Alloclavaria purpurea (Alloclavaria purpurea)Systematics:
- Department: Basidiomycota (Basidiomycetes)
- Subdivision: Agaricomycotina (Agaricomycetes)
- Class: Agaricomycetes (Agaricomycetes)
- Subclass: Incertae sedis (undefined)
- Order: Hymenochaetales
- Family: Rickenellaceae (Rickenelles)
- Genus: Alloclavaria (Alloclavaria)
- Species: Alloclavaria purpurea (Alloclavaria purpurea)
- Clavaria purpurea
- Clavaria purpurea
Fruit body : narrow and long. From 2.5 to 10 centimeters in height, up to 14 is indicated as the maximum. A width of 2-6 millimeters. Cylindrical to nearly spindle-shaped, usually with a slightly pointed tip. Unbranched. Sometimes somewhat flattened or, as it were, "with a groove", it can be longitudinally furrowed. Dry, soft, brittle. The color can be dull purple to purplish brown, fading with age to light ocher. Other possible shades are described as: "isabella colors" - creamy brownish at the break; "Clay color", at the base as "army brown" - "army brown". Shaggy at the base, with a whitish "down". Fruiting bodies usually grow in bundles, sometimes quite dense, up to 20 pieces in one bundle-cluster.
Some sources describe the leg separately: poorly developed, lighter.
Flesh : whitish, purple, thin.
Smell and taste : almost indistinguishable. The smell is described as "soft, pleasant".
Chemical reactions: absent (negative) or not described.
Spore powder : White.
Spores 8.5-12 x 4-4.5 μm, ellipsoidal, smooth, flowing. Basidia 4 spore. Cystidia up to 130 x 10 microns, cylindrical, thin-walled. Clamping connections are missing.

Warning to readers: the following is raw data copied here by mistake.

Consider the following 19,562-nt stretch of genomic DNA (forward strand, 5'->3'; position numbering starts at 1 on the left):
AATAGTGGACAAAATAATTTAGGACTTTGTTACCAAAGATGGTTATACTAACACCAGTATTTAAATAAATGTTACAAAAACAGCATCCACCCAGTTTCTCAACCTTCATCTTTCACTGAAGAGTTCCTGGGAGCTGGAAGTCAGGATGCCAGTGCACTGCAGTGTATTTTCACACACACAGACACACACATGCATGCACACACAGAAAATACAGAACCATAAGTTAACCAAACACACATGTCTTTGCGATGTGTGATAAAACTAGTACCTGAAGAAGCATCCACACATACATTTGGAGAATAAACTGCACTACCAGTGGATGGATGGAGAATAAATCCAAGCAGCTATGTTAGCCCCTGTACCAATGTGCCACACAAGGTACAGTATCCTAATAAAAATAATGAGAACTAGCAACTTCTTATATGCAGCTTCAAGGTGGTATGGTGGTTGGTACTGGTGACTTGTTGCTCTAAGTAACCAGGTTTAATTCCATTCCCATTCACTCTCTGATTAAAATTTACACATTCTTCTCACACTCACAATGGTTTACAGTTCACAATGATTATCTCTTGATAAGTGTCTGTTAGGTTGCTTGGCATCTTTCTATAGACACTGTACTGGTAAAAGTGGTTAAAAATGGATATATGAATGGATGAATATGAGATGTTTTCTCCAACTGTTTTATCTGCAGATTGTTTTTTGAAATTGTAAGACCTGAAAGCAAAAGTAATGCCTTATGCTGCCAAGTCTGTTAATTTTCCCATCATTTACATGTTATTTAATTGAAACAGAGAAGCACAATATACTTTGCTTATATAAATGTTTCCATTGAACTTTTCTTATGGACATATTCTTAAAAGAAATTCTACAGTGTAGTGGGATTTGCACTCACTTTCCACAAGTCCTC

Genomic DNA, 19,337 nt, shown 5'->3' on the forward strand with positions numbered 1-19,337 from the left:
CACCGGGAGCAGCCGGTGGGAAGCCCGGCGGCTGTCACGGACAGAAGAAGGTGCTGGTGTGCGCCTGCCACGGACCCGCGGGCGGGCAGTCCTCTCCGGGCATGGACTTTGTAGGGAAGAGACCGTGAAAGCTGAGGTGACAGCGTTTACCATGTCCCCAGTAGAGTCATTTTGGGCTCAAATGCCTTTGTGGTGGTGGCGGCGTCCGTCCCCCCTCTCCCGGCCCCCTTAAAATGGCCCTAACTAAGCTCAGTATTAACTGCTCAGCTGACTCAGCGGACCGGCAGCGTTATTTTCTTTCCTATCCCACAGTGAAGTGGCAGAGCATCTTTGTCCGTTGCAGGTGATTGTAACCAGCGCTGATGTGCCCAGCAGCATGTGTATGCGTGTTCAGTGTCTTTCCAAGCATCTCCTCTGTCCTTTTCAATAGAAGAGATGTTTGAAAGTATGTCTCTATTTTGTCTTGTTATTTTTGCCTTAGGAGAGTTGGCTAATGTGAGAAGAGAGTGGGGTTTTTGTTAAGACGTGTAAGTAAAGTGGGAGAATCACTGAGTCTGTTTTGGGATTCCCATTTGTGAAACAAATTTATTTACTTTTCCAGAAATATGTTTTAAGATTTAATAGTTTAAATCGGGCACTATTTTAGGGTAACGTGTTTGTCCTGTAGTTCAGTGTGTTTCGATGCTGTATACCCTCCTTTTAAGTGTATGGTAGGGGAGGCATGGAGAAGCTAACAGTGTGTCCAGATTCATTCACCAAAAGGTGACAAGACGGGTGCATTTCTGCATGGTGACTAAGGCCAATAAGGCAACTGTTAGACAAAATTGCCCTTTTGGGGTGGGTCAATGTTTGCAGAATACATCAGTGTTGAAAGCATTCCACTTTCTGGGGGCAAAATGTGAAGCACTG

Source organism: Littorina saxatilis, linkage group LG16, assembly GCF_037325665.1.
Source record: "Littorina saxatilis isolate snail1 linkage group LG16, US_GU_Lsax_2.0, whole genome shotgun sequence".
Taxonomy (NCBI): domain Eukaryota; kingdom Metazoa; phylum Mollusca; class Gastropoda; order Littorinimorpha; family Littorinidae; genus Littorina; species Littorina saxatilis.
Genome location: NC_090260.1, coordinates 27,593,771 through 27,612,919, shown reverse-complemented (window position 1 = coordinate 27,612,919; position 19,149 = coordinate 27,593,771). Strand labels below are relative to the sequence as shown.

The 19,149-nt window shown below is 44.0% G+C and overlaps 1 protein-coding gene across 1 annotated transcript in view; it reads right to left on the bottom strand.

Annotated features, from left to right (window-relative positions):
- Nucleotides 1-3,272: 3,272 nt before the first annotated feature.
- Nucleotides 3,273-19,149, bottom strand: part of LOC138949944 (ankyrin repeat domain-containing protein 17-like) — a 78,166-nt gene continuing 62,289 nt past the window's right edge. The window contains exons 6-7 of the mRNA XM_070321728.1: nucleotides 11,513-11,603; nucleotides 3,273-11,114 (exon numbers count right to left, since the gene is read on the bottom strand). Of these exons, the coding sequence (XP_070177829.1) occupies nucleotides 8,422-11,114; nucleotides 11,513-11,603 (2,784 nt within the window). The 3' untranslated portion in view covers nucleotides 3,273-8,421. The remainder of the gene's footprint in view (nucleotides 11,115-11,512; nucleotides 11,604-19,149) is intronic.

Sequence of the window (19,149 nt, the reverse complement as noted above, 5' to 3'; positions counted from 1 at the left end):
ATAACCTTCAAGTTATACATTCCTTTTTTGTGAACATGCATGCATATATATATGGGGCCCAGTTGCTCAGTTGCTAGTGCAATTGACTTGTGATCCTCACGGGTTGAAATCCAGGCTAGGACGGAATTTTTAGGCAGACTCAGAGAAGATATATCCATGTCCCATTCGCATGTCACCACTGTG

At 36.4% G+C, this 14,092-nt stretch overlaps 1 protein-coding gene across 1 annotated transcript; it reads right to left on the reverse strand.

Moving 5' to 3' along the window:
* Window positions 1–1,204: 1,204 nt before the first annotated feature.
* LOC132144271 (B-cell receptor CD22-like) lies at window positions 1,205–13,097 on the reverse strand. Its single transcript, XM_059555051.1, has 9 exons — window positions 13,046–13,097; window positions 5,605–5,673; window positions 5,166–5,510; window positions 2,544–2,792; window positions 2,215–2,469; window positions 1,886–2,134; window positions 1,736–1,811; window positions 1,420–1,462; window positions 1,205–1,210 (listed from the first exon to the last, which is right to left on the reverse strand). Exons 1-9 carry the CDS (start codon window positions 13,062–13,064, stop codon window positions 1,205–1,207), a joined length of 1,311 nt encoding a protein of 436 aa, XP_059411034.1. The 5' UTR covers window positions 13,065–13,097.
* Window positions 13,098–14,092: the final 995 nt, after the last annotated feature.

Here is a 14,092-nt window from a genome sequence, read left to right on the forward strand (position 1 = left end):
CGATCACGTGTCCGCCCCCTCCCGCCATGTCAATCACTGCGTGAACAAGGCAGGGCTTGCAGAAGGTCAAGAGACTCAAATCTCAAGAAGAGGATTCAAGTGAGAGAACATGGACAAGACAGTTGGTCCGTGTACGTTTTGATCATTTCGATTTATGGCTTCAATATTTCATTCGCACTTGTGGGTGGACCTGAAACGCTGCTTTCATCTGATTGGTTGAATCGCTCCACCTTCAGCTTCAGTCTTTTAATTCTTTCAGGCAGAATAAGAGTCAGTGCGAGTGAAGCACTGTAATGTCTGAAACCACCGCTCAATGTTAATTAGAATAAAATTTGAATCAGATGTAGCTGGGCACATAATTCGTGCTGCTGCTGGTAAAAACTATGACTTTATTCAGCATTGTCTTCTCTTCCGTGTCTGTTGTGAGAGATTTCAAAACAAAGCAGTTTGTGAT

Ecology : Traditionally considered saprobiotic, there is speculation that it is mycorrhizal or associated with mosses. Grows in densely packed clusters under conifers (pine, spruce), often in mosses. summer and autumn (also in winter in warmer climates)
Season and distribution
Summer and autumn (also in winter in warmer climates). Widespread in North America. Finds were recorded in Scandinavia, China, as well as in the temperate forests of the Russian Federation and European countries.
Unknown. The fungus is not poisonous, at least no data on toxicity can be found. Some sources even come across some recipes and recommendations for cooking, but the reviews are so indistinct that it is completely incomprehensible what kind of mushroom they actually tried to cook there, it seems that it was not that it was not Clavaria purple, it was actually something- then, as they say, "not from this series," that is, not a horned, not clavulina, not clavaria.
Alloclavaria purpurea is considered such an easily identifiable fungus that it is difficult to confuse it with anything else. We probably won't need to use a microscope or DNA sequencer to successfully identify a fungus. Clavaria zollingeri and Clavulina amethyst are vaguely similar, but their coral fruiting bodies are at least moderately branched (and often branched quite strongly), and they also appear in deciduous forests, and Alloclavaria purpurea loves conifers.
At the microscopic level, the fungus is easily and confidently identified by the presence of cystidia, which are absent in closely related species in Clavaria, Clavulina, and Clavulinopsis.
Photo: Natalia Chukavova